Blog Post for 10/28/20

In this chapter Zinn discusses the Vietnam War. Specifically, the history behind Vietnam and the positions that the US decided to take. I never learned about the French involvement in Vietnam. The French occupied Vietnam for a considerably amount of time leading up to the Vietnam War. The Vietnamese people however, were not fans on the French occupation. The Vietnamese felt, “They enforced inhuman laws…built more prisons than schools…mercilessly slain our patriots…they have drowned uprising in rivers of blood. They have fettered pubic opinion…robbed us of our rices fields, our mines, our forests….invented numerous unjustifiable taxes and reduced our people … to a state of extreme poverty.” (470) The Vietnamese rallied behind Ho Chi Minh, a communist revolutionary leader. This scared the American people. This was in the late 40’s early 50’s a time when the red scare was eminent in the US. The United States feared a domino effect would take over Southeast Asia and leave US interests in Asia compromised. The domino effect being one country falling to communist rule and many others following. The US was so scared of this that we provided substantial military aid to the French to help them maintain control in Vietnam. Americans knew that , “If the French…decided to withdraw the U.S. would have to condor most seriously wether to take over in this area.” (472) So when in 1954 the French withdrew from Vietnam due to profuse pubic support of Ho Chi Minh the United States had to decide wether or not to get involved in Vietnam. Due to intense fear of Communism 10 years later in 1964, “President Johnson used a turkey set of events in the Gulf of Tonkin, off the coast of North Vietnam, to launch a full scale war” (475). This chapter surprised me. I never learned about any sort of French connection with Vietnam. Is that because the US didn’t get involved until 10 years after French withdrawal? Would the United States have gotten so involved in Vietnam if the French had maintain their occupation there? Was the red scare a valid fear for the Americans to have at the time?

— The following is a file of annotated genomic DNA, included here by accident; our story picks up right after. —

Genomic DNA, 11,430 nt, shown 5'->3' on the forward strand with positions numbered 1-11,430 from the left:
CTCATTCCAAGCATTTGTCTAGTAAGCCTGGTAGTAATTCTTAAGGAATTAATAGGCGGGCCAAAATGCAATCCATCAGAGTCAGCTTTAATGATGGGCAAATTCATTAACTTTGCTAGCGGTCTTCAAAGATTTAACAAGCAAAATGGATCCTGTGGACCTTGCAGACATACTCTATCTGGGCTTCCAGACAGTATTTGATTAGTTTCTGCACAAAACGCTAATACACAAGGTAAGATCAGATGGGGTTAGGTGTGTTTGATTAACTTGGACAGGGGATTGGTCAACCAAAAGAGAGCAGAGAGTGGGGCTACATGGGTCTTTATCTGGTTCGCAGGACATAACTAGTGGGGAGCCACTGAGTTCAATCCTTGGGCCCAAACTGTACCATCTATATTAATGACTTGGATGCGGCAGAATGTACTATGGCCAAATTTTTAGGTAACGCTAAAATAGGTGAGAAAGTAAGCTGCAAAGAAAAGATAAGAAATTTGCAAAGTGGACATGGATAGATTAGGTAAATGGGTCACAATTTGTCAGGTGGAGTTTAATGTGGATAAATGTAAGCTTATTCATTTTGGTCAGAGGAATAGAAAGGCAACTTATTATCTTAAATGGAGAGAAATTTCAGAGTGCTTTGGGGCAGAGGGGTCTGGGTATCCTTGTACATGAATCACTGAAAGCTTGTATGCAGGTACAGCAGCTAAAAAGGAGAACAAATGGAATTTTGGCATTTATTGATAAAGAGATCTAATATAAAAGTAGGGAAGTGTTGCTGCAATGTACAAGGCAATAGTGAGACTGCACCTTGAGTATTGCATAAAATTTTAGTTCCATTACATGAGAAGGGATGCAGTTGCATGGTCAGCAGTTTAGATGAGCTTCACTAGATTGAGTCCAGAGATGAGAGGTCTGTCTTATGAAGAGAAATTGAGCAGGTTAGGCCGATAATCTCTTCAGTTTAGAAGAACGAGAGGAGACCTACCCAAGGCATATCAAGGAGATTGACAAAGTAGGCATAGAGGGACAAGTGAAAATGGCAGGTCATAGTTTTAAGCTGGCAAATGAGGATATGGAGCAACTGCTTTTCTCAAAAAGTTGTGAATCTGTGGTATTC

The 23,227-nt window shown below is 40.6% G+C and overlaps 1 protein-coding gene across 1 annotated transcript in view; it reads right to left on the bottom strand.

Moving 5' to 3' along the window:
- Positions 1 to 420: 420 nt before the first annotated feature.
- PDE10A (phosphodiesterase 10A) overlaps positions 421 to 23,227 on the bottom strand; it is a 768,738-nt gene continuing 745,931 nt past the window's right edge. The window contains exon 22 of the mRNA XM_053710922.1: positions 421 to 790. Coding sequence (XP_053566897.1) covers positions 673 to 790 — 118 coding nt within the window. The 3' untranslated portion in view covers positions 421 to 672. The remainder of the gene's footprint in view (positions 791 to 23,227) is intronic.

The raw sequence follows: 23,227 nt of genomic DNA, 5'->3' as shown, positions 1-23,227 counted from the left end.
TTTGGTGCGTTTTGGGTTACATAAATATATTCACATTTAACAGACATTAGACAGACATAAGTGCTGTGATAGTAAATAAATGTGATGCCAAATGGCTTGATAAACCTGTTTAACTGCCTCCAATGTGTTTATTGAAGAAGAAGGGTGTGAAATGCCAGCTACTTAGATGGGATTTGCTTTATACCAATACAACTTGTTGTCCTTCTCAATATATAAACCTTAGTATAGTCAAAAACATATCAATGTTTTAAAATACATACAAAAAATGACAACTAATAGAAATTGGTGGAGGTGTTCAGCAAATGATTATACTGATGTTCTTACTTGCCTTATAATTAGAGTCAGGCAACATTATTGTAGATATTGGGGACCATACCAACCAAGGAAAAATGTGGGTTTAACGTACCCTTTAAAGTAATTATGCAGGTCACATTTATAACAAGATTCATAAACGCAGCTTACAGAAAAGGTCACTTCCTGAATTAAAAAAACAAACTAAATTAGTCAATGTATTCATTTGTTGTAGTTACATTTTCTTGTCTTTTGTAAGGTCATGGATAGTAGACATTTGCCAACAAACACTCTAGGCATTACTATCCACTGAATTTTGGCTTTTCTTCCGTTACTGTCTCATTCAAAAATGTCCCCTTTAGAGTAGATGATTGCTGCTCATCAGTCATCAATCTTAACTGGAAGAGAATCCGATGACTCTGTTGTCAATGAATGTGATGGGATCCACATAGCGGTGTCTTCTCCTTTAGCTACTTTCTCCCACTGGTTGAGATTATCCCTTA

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Margot Roussels Blog Post 10-27

Langston Hughes poems show his skill of proses, but he also uses them as a vehicle to get his message out. Some of his poems are more direct in the point they want to convince the audience while others are vaguer. In his poem Over There, / World War II, Hughes uses thinly veiled questions and similes to question Americans on if they will treat African Americans as equals after they return from the war. African Americans were subjected to Jim Crow laws and voter suppression despite fighting and dying for their country. He acknowledges how ridiculous this seems because he is basically fighting to be a second-class citizen.

I found this poem particularly moving because fighting in the military is one of the highest honors and people continuously try to recognize these people by calling them heroes or giving them discounts at store. Moreover, this poem is in response to African Americans not getting to receive the benefits outlined in the GI Joe bill that gave people that fought in the war a right to a free education and to affordable housing. This supplies context to the piece and allows readers to understand where Langston Hughes frustration was coming from and what he was trying to achieve: getting African American soldiers be included in the GI Joe act.

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Morgan Crocker Blog Post 10/26

Langston Hughes was a famous 20th century African American poet, and was one of the main known figures of the Harlem Renaissance. Langston Hughes used his poems to express African American culture and his hope for equality and racial justice in America. Throughout school in history classes I actually learned a lot about Langston Hughes, I even had to memorize some of his poems and be able to recite them in middle school. So I was happy to continue reading and learning about Langston Hughes and his poems.

One of his poems that really caught my attention was “Let America Be America Again” in this poem Langston Hughes really shows the disparities in American prosperity. Langston Hughes basically challenges America to live up to what the founders wanted America to look like. He believes to be able to do that America has to rebuild itself instead of just fixing what is already there, because the system is broken. Hughes shows the readers how African Americans struggle immensely because of racial inequality in America, he basically states in the land of the free African Americans still aren’t free. Due to how oppressive the system is for African Americans in America.


Sam Hussey Blog Post 10/26